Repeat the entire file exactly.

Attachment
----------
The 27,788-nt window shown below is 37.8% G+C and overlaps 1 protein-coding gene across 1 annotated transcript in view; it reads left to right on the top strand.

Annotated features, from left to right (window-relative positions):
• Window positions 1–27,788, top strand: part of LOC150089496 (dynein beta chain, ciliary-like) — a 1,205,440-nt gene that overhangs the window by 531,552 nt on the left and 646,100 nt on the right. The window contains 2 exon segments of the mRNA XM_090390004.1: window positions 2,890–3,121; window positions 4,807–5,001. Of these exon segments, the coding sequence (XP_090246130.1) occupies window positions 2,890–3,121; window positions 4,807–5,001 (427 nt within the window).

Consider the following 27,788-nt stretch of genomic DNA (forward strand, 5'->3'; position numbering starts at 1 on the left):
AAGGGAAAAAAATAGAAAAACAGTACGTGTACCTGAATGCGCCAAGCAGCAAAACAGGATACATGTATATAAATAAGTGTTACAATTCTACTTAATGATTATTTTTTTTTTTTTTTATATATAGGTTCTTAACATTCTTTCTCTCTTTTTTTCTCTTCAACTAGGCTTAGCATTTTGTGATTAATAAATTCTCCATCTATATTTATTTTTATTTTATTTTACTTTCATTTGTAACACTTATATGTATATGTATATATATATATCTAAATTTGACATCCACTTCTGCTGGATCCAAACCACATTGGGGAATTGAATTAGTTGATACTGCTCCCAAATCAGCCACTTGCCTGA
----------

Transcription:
The 27,788-nt window shown below is 37.8% G+C and overlaps 1 protein-coding gene across 1 annotated transcript in view; it reads left to right on the top strand.

Annotated features, from left to right (window-relative positions):
• Window positions 1–27,788, top strand: part of LOC150089496 (dynein beta chain, ciliary-like) — a 1,205,440-nt gene that overhangs the window by 531,552 nt on the left and 646,100 nt on the right. The window contains 2 exon segments of the mRNA XM_090390004.1: window positions 2,890–3,121; window positions 4,807–5,001. Of these exon segments, the coding sequence (XP_090246130.1) occupies window positions 2,890–3,121; window positions 4,807–5,001 (427 nt within the window).

Consider the following 27,788-nt stretch of genomic DNA (forward strand, 5'->3'; position numbering starts at 1 on the left):
AAGGGAAAAAAATAGAAAAACAGTACGTGTACCTGAATGCGCCAAGCAGCAAAACAGGATACATGTATATAAATAAGTGTTACAATTCTACTTAATGATTATTTTTTTTTTTTTTTATATATAGGTTCTTAACATTCTTTCTCTCTTTTTTTCTCTTCAACTAGGCTTAGCATTTTGTGATTAATAAATTCTCCATCTATATTTATTTTTATTTTATTTTACTTTCATTTGTAACACTTATATGTATATGTATATATATATATCTAAATTTGACATCCACTTCTGCTGGATCCAAACCACATTGGGGAATTGAATTAGTTGATACTGCTCCCAAATCAGCCACTTGCCTGA